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Can the Church Help with Mental Illness?

( [email protected] ) Apr 09, 2013 04:55 AM EDT
This past weekend was a tragic one for my home church. I was deeply saddened by the sad and tragic news of Pastor Rick Warren’s son Matthew dying by suicide after a life-long battle with mental illness and depression. According to one report published in the Christianity Today blog, Kay Warren, Pastor Rick’s wife and Matthew’s Mom, mentioned that “... our youngest child struggles with bipolar disease...”
DJ Chuang

This past weekend was a tragic one for my home church. I was deeply saddened by the sad and tragic news of Pastor Rick Warren’s son Matthew dying by suicide after a life-long battle with mental illness and depression. According to one report published in the Christianity Today blog, Kay Warren, Pastor Rick’s wife and Matthew’s Mom, mentioned that “... our youngest child struggles with bipolar disease...”

I happen to attend Saddleback Church. And I went to the first worship service on the Saturday evening of that tragic news to be with our church body to weep and grieve together. At times like these, we pray earnestly for God’s strength and comfort for the Warren family. And, our prayers is that God would turn something bad like this into something good, as only God can do.

In the aftermath of this tragedy, perhaps this is an important time to better address the issues related to mental illness in our own church communities, especially among the Chinese and Asian American churches. Regardless of our ethnic or racial background, in our shared humanity, we have people in our midst that struggle with mental illness. We are not immune.

Our Asian cultural values for harmony and saving face too often avoid talking about difficult and uncomfortable issues. In our culture of shame, it’s easy to stigmatize those who struggle with mental illness and are in need of psychological help. (To be fair, this stigma is not only limited to Asian American churches, mainstream American churches are not known for addressing mental illness either.) According to the America Psychological Association, Asian American women over age 64 have the highest suicide rate of all racial groups. And, suicide was the 8th leading cause of death for Asian Americans, whereas it was the 11th leading cause of death for all racial groups combined.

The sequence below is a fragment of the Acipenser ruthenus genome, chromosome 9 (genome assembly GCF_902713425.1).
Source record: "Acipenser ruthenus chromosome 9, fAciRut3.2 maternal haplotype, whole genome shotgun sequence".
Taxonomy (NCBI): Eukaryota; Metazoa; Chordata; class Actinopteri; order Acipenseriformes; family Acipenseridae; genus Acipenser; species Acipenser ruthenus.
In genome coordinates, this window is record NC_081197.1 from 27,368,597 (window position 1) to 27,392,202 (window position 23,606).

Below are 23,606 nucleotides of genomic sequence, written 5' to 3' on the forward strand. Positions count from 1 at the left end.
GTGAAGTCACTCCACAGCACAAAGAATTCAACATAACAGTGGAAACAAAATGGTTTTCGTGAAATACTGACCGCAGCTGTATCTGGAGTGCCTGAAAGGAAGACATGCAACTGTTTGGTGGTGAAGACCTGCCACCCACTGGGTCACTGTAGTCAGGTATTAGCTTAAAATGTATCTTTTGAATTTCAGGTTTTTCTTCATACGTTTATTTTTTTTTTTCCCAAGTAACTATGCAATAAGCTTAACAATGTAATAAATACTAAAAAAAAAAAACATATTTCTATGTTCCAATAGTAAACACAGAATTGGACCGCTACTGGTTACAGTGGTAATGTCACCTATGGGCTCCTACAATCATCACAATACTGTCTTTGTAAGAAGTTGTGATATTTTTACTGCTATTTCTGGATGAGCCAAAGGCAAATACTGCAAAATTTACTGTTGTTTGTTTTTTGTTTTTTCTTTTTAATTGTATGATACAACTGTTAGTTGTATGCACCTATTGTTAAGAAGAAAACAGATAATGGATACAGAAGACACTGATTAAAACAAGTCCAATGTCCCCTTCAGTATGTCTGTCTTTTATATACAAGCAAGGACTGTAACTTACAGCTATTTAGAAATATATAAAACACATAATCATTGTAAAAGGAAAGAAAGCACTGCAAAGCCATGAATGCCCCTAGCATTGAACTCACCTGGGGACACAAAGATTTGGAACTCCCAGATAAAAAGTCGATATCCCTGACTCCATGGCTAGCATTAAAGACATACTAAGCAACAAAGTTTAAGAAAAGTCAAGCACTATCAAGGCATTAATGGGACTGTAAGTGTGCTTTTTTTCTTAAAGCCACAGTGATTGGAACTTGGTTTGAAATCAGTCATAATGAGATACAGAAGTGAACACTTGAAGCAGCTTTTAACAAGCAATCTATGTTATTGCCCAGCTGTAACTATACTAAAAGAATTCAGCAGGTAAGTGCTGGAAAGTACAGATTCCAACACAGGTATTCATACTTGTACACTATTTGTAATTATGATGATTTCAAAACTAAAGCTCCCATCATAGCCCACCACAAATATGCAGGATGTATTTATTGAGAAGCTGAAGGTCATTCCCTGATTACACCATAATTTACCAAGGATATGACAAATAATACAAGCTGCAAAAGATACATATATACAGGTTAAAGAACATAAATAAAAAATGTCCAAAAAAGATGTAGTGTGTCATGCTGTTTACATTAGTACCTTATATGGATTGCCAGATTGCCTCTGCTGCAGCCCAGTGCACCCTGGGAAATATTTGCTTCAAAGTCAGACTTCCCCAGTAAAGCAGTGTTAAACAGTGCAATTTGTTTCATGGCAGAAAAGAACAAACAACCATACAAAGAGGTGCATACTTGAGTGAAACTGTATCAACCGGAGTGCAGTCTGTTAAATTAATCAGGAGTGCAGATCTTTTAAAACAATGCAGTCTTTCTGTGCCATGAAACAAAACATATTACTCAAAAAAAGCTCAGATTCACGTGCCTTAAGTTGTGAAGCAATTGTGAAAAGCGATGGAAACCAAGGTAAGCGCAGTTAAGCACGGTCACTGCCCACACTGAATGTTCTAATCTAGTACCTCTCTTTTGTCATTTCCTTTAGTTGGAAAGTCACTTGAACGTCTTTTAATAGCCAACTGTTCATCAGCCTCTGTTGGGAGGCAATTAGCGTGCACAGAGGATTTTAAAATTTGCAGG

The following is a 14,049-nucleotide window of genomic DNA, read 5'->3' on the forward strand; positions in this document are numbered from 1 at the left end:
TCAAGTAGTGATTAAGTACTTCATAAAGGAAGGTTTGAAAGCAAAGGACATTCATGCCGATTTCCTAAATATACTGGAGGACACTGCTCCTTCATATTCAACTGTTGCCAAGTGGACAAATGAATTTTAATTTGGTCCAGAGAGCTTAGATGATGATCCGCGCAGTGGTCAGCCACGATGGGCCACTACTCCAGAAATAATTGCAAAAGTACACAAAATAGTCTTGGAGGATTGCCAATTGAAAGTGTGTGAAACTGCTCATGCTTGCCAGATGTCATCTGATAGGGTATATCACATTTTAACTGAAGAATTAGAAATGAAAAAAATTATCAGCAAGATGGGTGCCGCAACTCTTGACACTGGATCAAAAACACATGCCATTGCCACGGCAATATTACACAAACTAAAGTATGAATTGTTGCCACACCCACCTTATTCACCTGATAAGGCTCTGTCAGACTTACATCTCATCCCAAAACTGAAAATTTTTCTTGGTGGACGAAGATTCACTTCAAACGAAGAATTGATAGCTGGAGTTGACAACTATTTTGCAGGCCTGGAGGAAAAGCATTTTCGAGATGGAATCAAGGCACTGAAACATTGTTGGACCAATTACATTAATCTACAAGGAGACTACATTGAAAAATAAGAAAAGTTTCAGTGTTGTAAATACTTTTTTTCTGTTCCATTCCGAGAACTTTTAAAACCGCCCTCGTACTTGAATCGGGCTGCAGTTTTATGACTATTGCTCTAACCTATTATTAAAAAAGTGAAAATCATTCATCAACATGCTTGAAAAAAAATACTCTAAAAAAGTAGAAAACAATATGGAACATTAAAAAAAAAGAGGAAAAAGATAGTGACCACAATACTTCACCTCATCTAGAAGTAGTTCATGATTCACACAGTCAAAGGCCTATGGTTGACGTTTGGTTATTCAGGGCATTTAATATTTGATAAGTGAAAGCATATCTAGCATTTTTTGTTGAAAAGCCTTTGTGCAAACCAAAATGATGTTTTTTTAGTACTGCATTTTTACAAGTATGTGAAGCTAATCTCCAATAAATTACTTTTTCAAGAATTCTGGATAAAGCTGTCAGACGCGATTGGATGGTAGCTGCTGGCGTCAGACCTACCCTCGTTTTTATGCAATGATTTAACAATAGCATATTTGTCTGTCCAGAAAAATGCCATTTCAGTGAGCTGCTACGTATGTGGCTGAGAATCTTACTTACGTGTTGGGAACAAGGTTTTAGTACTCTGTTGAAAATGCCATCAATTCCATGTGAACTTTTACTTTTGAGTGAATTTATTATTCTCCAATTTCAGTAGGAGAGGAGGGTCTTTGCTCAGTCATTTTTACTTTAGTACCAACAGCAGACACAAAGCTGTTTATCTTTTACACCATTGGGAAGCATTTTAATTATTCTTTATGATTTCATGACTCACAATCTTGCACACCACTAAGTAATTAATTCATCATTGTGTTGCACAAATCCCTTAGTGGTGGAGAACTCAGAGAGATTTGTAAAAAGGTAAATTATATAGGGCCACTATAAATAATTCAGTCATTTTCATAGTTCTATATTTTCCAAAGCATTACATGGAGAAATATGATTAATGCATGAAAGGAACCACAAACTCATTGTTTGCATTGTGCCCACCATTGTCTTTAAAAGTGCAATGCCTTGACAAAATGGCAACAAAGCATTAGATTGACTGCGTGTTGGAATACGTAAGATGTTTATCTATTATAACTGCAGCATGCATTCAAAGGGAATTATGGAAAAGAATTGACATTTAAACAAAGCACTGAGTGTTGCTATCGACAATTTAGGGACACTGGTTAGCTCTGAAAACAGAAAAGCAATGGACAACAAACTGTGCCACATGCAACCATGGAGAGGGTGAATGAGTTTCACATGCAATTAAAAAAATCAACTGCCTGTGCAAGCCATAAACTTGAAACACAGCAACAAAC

This is a real problem. And your church and mine can be a vital part of the solution.

Let’s break the stigma and shame. Make our churches a safe place for people to come with all of their needs before the Great Physician, Jesus Christ. Does your church help and support people with their deepest needs: spiritual, physical, emotional, even psychological? While a typical church cannot do everything to help everyone, the church can provide a compassionate faith community that supports people through prayer and practical helps. Your church can be the social center that refers people to resources like counseling centers, that can more effectively help those with mental illness. Just as we see a doctor and take medication for physical illnesses, we must encourage and help those with mental illnesses to seek professional help for their well-being and the well-being of the community too.

The consequences of not treating mental illness are nothing short of tragic. Let’s end the needless suffering. Pray and help the brokenhearted. Honor the value and dignity of every person. “The Lord is close to the brokenhearted and saves those who are crushed in spirit.” (Psalm 34:18)

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DJ Chuang is a freelance strategy consultant with Ambassador Network. He hosts the Social Media Church podcast for conversations with church leaders about social media. He’s the editor of 2 books, Asian American Youth Ministry and Conversations: Asian American Evangelical Theologies in Formation. He is a graduate of Dallas Theological Seminary and Virginia Tech. He resides in Orange County, California, with his wife and teenage son.